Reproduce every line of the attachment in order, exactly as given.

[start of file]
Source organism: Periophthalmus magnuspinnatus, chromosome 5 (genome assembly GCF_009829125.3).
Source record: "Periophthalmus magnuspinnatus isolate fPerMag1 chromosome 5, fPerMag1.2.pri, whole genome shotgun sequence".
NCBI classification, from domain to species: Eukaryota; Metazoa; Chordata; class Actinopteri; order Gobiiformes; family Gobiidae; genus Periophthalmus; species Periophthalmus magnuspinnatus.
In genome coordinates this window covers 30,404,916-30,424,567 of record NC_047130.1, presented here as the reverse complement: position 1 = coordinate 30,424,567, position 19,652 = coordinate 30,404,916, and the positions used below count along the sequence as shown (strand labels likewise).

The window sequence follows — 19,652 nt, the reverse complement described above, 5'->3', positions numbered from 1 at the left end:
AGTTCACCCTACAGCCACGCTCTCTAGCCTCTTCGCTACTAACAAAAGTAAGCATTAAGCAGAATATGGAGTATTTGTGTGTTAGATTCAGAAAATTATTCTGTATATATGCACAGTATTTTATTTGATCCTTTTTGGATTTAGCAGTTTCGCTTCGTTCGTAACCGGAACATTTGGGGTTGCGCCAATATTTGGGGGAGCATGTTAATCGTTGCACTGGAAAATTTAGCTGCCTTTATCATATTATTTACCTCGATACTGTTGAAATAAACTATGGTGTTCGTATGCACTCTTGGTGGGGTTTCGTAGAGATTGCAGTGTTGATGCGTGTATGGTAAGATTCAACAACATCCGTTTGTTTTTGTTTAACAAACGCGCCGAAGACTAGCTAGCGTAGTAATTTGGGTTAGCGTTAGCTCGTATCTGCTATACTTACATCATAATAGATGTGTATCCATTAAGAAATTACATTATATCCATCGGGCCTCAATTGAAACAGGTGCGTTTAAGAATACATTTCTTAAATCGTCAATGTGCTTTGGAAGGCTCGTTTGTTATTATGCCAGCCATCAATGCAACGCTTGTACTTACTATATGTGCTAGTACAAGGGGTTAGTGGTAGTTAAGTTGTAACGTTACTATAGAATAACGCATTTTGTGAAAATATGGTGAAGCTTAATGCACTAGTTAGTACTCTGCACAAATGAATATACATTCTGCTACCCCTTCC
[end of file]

Source organism: Periophthalmus magnuspinnatus, chromosome 5 (genome assembly GCF_009829125.3).
Source record: "Periophthalmus magnuspinnatus isolate fPerMag1 chromosome 5, fPerMag1.2.pri, whole genome shotgun sequence".
NCBI classification, from domain to species: Eukaryota; Metazoa; Chordata; class Actinopteri; order Gobiiformes; family Gobiidae; genus Periophthalmus; species Periophthalmus magnuspinnatus.
In genome coordinates this window covers 30,404,916-30,424,567 of record NC_047130.1, presented here as the reverse complement: position 1 = coordinate 30,424,567, position 19,652 = coordinate 30,404,916, and the positions used below count along the sequence as shown (strand labels likewise).

The window sequence follows — 19,652 nt, the reverse complement described above, 5'->3', positions numbered from 1 at the left end:
AGTTCACCCTACAGCCACGCTCTCTAGCCTCTTCGCTACTAACAAAAGTAAGCATTAAGCAGAATATGGAGTATTTGTGTGTTAGATTCAGAAAATTATTCTGTATATATGCACAGTATTTTATTTGATCCTTTTTGGATTTAGCAGTTTCGCTTCGTTCGTAACCGGAACATTTGGGGTTGCGCCAATATTTGGGGGAGCATGTTAATCGTTGCACTGGAAAATTTAGCTGCCTTTATCATATTATTTACCTCGATACTGTTGAAATAAACTATGGTGTTCGTATGCACTCTTGGTGGGGTTTCGTAGAGATTGCAGTGTTGATGCGTGTATGGTAAGATTCAACAACATCCGTTTGTTTTTGTTTAACAAACGCGCCGAAGACTAGCTAGCGTAGTAATTTGGGTTAGCGTTAGCTCGTATCTGCTATACTTACATCATAATAGATGTGTATCCATTAAGAAATTACATTATATCCATCGGGCCTCAATTGAAACAGGTGCGTTTAAGAATACATTTCTTAAATCGTCAATGTGCTTTGGAAGGCTCGTTTGTTATTATGCCAGCCATCAATGCAACGCTTGTACTTACTATATGTGCTAGTACAAGGGGTTAGTGGTAGTTAAGTTGTAACGTTACTATAGAATAACGCATTTTGTGAAAATATGGTGAAGCTTAATGCACTAGTTAGTACTCTGCACAAATGAATATACATTCTGCTACCCCTTCC